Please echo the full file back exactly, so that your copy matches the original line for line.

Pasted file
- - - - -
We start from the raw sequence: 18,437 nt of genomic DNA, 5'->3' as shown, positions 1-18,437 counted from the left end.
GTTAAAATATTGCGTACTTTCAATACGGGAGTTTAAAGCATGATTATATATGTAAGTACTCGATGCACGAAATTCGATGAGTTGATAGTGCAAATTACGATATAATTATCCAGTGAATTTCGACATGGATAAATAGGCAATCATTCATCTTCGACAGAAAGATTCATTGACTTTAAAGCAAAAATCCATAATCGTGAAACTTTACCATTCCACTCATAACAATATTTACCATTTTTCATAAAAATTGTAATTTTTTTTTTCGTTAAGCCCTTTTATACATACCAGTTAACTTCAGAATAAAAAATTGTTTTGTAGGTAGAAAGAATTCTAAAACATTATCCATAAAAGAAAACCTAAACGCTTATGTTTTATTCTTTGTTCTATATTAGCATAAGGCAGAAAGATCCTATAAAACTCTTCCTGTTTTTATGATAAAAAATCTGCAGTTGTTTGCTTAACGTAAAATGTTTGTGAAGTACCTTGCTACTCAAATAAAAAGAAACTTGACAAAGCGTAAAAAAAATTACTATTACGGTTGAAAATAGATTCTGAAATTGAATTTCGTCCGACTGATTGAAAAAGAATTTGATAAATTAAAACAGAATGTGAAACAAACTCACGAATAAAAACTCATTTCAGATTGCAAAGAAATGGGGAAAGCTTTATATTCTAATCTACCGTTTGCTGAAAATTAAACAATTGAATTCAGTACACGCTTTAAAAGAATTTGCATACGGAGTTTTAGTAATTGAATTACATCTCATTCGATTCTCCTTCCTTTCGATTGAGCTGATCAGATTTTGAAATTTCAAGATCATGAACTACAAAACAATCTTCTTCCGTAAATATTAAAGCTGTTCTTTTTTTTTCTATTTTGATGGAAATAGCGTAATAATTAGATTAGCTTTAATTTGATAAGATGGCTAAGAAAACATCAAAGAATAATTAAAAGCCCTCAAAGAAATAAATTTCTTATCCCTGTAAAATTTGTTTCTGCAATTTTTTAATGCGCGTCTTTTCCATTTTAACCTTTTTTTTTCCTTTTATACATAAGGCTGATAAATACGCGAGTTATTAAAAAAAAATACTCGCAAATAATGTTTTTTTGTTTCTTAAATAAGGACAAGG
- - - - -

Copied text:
We start from the raw sequence: 18,437 nt of genomic DNA, 5'->3' as shown, positions 1-18,437 counted from the left end.
GTTAAAATATTGCGTACTTTCAATACGGGAGTTTAAAGCATGATTATATATGTAAGTACTCGATGCACGAAATTCGATGAGTTGATAGTGCAAATTACGATATAATTATCCAGTGAATTTCGACATGGATAAATAGGCAATCATTCATCTTCGACAGAAAGATTCATTGACTTTAAAGCAAAAATCCATAATCGTGAAACTTTACCATTCCACTCATAACAATATTTACCATTTTTCATAAAAATTGTAATTTTTTTTTTCGTTAAGCCCTTTTATACATACCAGTTAACTTCAGAATAAAAAATTGTTTTGTAGGTAGAAAGAATTCTAAAACATTATCCATAAAAGAAAACCTAAACGCTTATGTTTTATTCTTTGTTCTATATTAGCATAAGGCAGAAAGATCCTATAAAACTCTTCCTGTTTTTATGATAAAAAATCTGCAGTTGTTTGCTTAACGTAAAATGTTTGTGAAGTACCTTGCTACTCAAATAAAAAGAAACTTGACAAAGCGTAAAAAAAATTACTATTACGGTTGAAAATAGATTCTGAAATTGAATTTCGTCCGACTGATTGAAAAAGAATTTGATAAATTAAAACAGAATGTGAAACAAACTCACGAATAAAAACTCATTTCAGATTGCAAAGAAATGGGGAAAGCTTTATATTCTAATCTACCGTTTGCTGAAAATTAAACAATTGAATTCAGTACACGCTTTAAAAGAATTTGCATACGGAGTTTTAGTAATTGAATTACATCTCATTCGATTCTCCTTCCTTTCGATTGAGCTGATCAGATTTTGAAATTTCAAGATCATGAACTACAAAACAATCTTCTTCCGTAAATATTAAAGCTGTTCTTTTTTTTTCTATTTTGATGGAAATAGCGTAATAATTAGATTAGCTTTAATTTGATAAGATGGCTAAGAAAACATCAAAGAATAATTAAAAGCCCTCAAAGAAATAAATTTCTTATCCCTGTAAAATTTGTTTCTGCAATTTTTTAATGCGCGTCTTTTCCATTTTAACCTTTTTTTTTCCTTTTATACATAAGGCTGATAAATACGCGAGTTATTAAAAAAAAATACTCGCAAATAATGTTTTTTTGTTTCTTAAATAAGGACAAGG